Thursday, August 4, 2011

Announcing EcoHackNYC

Just a quick note to those still following.

We are planning a day and a half of presentations and hacking for those of you interested in global environmental change in the NYC area and elsewhere. We'll post more details as we get closer to the date, but start putting it on your calendars. It will be the first weekend of November, and you can find details here,


Monday, September 6, 2010

Biodiversity and conservation agenda at FOSS4G 2010

Today starts FOSS4G 2010 in Barcelona the biggest event on Open Source GIS software. We have been trying to push the participation of Biodiversity related projects and tools on this event in the previous months. Unfortunately most of the talks sent by Biodiversity related projects had not been accepted. The number of abstracts sent this year to the conference is been so big, that seems it was really hard to get into the program.

Nevertheless, there is still quite some Biodiversity and conservation related talks and events going on at FOSS4G and I would like to highlight from the official program a "Biodiversity and conservation agenda at FOSS4G 2010" for those interested on the topic. There is muuuch more in the program, I am just highlighting here what I believe is relevant to our community.

Tuesday 7th:

OpenLayers: SOS and INSPIRE This is not a biodiversity specific talk, but INSPIRE will likely change any Biodiversity project done in Europe, so I pick this one, as SOS is potentially one of the most realted standards to Biodiversity.

Wednesday 8th
Enhancing the European Forest Fire Information System (EFFIS) with Open Source Software 

Natural Earth – Free World Base Map
The World Meteorological Oganization Information System
ecoRelevé: An open source response to the biodiversity crisis 

Thursday 9th:
Open-source Earthquake and Hydrodynamic Modelling 
Building the Digital Observatory for Protected Areas on an Open Source Framework 
Open Environmental Services Infrastructure 

We are also organizing a Break Out session for Biodiversity. Please register on the wiki so that we know how much people will be coming.

Finally maybe a list of people that I know are coming to FOSS4G and that are part of the biodiversity informatics community:

Andrew Hill - University of Colorado
Olivier Coullet - Natural solutions
Javier de la Torre - Vizzuality

I look forward to see you all there.

Monday, June 7, 2010

PhyloBox: A better way to do phylogenetic trees on the web

A few weeks ago Rod Page posted his experiments with displaying phylogenetic trees on the web using the HTML5 Canvas and JavaScript. I was particularly interested, and a bit threatened, by this post. At the time I had been toying with the exact same idea with the hopes of entering such a solution in the iEvoBio Visualization Challenge. As a response, I needed to step up my game. Here are the steps for going from a simple HTML Canvas rendering a phylogenetic tree to our end result, PhyloBox.

Step 1: Get a bigger weapon

I love tinkering with code and playing with new technologies, but I am far from the top when it comes to browser based smarts. I was going to need some help on this one. My friend Sander Pick was nice enough to spend some time tackling the problem with me. This was particularly exciting to me, as Sander has not spent much time thinking about biology on the web, getting some fresh perspective was just what this needed (in my opinion). He dove right into thinking about how to make trees, and in particular very big-trees, accessible in the HTML5 Canvas in really cool ways. Almost every time we started talking about solutions he would bring up an idea that was entirely new and exciting for this project.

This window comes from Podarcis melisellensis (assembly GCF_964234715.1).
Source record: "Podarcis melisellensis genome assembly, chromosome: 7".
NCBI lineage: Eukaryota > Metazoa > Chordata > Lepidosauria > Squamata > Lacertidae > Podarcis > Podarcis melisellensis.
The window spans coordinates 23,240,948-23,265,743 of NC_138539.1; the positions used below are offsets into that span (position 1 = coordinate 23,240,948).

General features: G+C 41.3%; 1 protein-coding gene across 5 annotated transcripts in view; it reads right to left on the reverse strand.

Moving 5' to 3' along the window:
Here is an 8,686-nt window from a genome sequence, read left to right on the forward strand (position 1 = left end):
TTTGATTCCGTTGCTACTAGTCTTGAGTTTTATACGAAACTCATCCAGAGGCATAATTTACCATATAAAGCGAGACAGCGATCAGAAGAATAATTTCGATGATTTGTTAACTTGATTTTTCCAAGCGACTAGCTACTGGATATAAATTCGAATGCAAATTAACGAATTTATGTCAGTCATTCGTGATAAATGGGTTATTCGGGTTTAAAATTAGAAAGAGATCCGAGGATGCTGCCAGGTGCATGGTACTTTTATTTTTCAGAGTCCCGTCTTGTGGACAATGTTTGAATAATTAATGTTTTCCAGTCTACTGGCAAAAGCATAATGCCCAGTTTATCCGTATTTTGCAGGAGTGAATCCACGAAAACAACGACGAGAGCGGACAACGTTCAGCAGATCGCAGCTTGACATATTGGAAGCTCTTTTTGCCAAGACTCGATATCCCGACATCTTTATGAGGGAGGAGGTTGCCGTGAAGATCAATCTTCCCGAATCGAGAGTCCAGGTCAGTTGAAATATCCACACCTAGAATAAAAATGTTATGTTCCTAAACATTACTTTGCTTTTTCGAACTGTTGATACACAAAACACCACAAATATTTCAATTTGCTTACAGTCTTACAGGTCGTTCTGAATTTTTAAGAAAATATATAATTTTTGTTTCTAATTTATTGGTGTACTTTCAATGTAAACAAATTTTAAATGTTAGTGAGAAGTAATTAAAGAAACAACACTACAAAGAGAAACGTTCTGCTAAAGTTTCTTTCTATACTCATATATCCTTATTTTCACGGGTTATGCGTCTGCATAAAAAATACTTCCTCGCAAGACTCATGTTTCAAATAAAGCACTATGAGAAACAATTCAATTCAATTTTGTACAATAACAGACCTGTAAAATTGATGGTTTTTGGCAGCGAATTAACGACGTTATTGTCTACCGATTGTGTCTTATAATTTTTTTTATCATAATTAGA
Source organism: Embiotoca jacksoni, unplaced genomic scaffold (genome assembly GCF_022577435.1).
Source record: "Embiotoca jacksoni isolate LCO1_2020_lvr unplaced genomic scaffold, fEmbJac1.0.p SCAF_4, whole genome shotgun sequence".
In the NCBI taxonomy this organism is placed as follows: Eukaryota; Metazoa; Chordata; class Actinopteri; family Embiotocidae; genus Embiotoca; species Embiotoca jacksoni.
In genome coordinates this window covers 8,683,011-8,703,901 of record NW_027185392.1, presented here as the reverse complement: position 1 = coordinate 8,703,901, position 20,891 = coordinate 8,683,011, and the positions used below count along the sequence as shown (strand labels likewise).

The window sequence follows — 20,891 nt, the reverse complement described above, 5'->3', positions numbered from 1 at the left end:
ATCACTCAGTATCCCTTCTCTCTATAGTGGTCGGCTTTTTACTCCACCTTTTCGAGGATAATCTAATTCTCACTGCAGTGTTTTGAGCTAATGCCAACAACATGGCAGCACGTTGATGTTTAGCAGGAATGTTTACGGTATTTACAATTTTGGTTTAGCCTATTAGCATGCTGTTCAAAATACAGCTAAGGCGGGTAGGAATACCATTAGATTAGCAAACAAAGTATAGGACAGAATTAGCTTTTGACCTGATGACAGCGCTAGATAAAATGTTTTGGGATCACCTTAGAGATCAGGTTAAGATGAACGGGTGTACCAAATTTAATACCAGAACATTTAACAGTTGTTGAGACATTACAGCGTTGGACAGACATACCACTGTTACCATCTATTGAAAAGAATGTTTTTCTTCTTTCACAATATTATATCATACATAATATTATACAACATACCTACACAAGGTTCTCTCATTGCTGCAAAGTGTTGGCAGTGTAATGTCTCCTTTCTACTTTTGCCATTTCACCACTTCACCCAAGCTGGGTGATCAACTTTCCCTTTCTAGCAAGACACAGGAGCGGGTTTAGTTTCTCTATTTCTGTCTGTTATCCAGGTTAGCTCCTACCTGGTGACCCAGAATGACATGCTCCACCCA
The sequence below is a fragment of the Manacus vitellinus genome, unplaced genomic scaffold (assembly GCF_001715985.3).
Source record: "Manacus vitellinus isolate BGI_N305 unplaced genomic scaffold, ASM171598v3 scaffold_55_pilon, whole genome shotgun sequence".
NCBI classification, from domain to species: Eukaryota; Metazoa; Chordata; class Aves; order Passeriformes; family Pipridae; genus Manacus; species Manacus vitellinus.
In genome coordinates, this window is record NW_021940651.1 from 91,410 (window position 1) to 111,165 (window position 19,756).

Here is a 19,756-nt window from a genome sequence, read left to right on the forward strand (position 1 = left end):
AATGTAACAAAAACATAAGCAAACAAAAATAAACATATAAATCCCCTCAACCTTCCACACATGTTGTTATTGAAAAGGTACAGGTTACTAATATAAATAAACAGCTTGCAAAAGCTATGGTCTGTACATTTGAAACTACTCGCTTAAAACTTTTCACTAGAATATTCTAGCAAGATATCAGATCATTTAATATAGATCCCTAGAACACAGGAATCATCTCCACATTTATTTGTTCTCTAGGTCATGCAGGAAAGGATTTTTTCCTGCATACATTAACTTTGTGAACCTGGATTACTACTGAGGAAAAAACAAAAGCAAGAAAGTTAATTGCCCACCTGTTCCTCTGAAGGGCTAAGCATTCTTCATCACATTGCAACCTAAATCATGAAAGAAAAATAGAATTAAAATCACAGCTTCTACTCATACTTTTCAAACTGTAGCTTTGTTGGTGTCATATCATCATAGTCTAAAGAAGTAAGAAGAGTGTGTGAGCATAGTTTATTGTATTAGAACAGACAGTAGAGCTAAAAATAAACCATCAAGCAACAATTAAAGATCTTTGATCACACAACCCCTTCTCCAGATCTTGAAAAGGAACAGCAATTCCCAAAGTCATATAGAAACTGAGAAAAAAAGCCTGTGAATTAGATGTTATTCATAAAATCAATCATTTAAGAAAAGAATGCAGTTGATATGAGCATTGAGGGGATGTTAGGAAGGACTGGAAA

Step 2: Bring trees up to speed

Phylogenetic trees are great, I love them, I have never loved their notation. Parenthetic? Might as well be punch cards. Nexus? Ok, not bad for a text-file on steroids. PhyloXML? Here we go, this might be on to something. Yet, I’m one of those people who feel like XML is sooo 2005, or maybe the year before that. What do we need to make the data within a phylogenetic tree usuable in a web application? My vote, JSON. It is simple, fast, and perfect for applications relying on JavaScript. Although it may not be able to handle some of the more complex tree notation in PhyloXML, I haven't run into that yet.

I went about creating a PhyloXML -> PhyloJSON converter and then Sander and I spent some time refining what exactly the data needed to look like to call it PhyloJSON and make it valuable for web-based visualization. I figured that what we do isn’t going to be the end-all of phylogenetic data on the web, so we have included the converter as a REST service for you to use (see here). I have near-future plans to make parenthetic->PhyloJSON and Nexus/NeXML -> PhyloJSON converters also, but would like to gather some feedback first.

PhyloJSON is primarily a conversion of the elements of phyloXML (right now a limited subset, but I'm willing to expand rapidly to match demand) to a JSON object. We changed some of the element names to reduce their length and we added a bit more top level information to define the environment (e.g. where to root the tree for viewing, what color to draw the background, where to position the tree, etc). In the process, we also flatten that tree, we weren't fond of the super nested structure of PhyloXML when we wanted to reference nodes in the trees with JavaScript very quickly. You can see the spec, here, and you can see an example of PhyloJSON here.